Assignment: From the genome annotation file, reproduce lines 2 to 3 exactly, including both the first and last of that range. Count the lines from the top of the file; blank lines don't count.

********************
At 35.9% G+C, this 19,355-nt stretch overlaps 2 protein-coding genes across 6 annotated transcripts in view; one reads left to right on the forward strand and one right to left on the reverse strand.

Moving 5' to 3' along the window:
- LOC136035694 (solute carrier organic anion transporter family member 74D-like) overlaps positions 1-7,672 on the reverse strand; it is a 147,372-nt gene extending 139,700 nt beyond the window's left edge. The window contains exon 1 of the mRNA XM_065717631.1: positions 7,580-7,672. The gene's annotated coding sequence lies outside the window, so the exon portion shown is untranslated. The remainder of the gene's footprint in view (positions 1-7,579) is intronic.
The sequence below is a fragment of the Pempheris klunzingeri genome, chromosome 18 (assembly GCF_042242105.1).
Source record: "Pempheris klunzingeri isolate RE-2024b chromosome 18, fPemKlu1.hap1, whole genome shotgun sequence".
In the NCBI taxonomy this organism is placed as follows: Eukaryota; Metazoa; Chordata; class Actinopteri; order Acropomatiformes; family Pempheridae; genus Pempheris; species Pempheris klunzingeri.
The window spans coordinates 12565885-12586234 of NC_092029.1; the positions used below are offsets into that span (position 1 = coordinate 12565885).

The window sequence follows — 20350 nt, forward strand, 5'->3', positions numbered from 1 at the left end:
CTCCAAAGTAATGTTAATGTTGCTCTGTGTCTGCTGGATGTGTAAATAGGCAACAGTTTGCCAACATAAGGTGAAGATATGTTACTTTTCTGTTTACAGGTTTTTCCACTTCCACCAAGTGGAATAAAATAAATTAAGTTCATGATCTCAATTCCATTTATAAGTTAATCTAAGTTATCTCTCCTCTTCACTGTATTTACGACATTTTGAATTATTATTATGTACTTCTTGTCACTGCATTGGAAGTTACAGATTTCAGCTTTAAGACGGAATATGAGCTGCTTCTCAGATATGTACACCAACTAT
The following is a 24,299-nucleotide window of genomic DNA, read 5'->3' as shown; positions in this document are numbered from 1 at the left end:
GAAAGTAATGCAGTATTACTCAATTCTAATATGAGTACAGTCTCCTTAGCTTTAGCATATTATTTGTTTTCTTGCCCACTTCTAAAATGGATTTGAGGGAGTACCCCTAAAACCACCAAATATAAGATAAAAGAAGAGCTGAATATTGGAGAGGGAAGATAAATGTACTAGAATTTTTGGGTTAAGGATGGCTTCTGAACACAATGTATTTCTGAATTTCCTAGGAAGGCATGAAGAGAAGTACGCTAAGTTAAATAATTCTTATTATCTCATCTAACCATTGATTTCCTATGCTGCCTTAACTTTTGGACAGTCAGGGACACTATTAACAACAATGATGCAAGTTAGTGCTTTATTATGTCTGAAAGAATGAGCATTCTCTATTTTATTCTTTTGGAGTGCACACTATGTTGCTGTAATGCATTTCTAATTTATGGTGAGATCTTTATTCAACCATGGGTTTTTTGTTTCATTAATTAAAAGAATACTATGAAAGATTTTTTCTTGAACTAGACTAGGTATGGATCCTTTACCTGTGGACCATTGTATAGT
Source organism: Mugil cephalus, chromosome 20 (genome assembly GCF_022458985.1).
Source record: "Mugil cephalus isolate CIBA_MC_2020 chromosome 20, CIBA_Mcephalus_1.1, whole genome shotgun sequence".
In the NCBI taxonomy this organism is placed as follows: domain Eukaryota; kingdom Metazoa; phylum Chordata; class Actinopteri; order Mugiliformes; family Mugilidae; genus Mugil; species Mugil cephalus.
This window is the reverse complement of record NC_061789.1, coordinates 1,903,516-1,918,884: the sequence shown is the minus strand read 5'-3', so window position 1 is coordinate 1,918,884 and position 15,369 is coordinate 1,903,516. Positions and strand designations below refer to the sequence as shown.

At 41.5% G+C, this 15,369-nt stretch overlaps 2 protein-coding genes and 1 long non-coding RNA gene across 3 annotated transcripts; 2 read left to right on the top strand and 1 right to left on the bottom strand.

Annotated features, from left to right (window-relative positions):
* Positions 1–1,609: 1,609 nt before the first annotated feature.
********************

Moving 5' to 3' along the window:
- LOC136035694 (solute carrier organic anion transporter family member 74D-like) overlaps positions 1-7,672 on the reverse strand; it is a 147,372-nt gene extending 139,700 nt beyond the window's left edge. The window contains exon 1 of the mRNA XM_065717631.1: positions 7,580-7,672. The gene's annotated coding sequence lies outside the window, so the exon portion shown is untranslated. The remainder of the gene's footprint in view (positions 1-7,579) is intronic.